CBT for Children and Young People

CBT for Children and Young People

“It’s the small steps we take that help us achieve our long term goals.” 

Building on the therapeutic relationship

When meeting with children and young people for the very first time, one of the most important skills is to be able to begin building on the therapeutic relationship.  This is something that is essential with clients of all ages but especially so when working with children and young people.  By helping them to understand from the very start that whilst parents or school might arrange appointments on their behalf, the sessions are for the young person.  The role of the therapist is to listen, explore and work collaboratively with the young person to address the presenting problems. 

One strategy that I have found to be helpful when initiating sessions with younger children is by working as a team and working through activities to develop an understanding of their emotional literacy.  It is both a fun and informative way that is useful when starting out with new clients.  Beginning to explore someone’s likes and dislikes whilst also observing social skills provides further evidence and information when carrying out an initial assessment with a child or young person.  Other ways of engaging young people in the initial sessions involve using stories, work sheets and other therapy resources. 

Engaging young people from the onset

The key to engaging a young person in a successful therapy journey is to ensure a young person feels at ease coming to sessions, to be able to discover their likes and dislikes to obtain a positive therapy outcome.

What is the process?

Initial Consultation

The purpose of this session is to establish a basic understanding of what the child is feeling and thinking. It is an opportunity to talk about any previous therapy experiences, if they were helpful and what worked for the individual.

During this appointment we will explain the role of therapy and how the concept of  Cognitive Behavioural Therapy  can be beneficial in challenging the presenting difficulties. For children the focus is on the behavioural part.


Following the consultation, a block of four appointments will be arranged to complete an initial assessment including further information about the presenting problem or challenges. By the end of the appointments, it should be clear as to whether CBT is going to be beneficial to meet the client’s needs.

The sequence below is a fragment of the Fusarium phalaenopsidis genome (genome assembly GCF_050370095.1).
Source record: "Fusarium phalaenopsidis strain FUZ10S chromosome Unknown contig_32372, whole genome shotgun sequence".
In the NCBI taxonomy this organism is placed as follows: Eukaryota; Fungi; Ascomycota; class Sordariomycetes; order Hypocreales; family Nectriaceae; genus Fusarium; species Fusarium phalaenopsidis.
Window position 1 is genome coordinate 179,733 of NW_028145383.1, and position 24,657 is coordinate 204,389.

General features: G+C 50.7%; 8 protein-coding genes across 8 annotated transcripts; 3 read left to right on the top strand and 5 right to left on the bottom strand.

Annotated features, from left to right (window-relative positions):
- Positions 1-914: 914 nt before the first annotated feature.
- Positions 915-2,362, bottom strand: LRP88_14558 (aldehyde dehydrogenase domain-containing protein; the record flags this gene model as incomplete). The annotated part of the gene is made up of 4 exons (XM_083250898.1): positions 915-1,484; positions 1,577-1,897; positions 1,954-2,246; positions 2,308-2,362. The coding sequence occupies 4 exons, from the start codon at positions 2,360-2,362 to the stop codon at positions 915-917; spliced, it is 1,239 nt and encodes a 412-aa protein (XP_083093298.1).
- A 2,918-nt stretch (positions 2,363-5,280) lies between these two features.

If it is decided that this method is suitable, we will work together to create a therapy goal to work towards and help the client overcome any problem areas.


Therapy Sessions

If Cognitive Behavioural Therapy is considered to be an appropriate method we will arrange six appointments, this is so that we are all aware of how many sessions are remaining and can actively review the goals.

During these sessions we will work as a team and begin to cognitively repair the way the client currently processes thoughts, feelings and behaviours relating to the identified problem areas and come up with a plan.

What Comes Next?

After the six sessions are completed, and we have reviewed the goals, we will have a clear understanding of the individual challenges and the progress that has been made. If the client or therapist decides additional sessions will be beneficial, this will be decided together and booked in.

The client will have the resilience to prevent future relapse and feel equipped with coping mechanisms to support their thought process in challenging situations.


“Catherine had a good relationship with our daughter which helped her to engage with the service and therapy. We think our daughter will have a better understanding going forward and it has been a positive experience for her and us as parents.”

Parent of a 15 yr old girlThemeNectar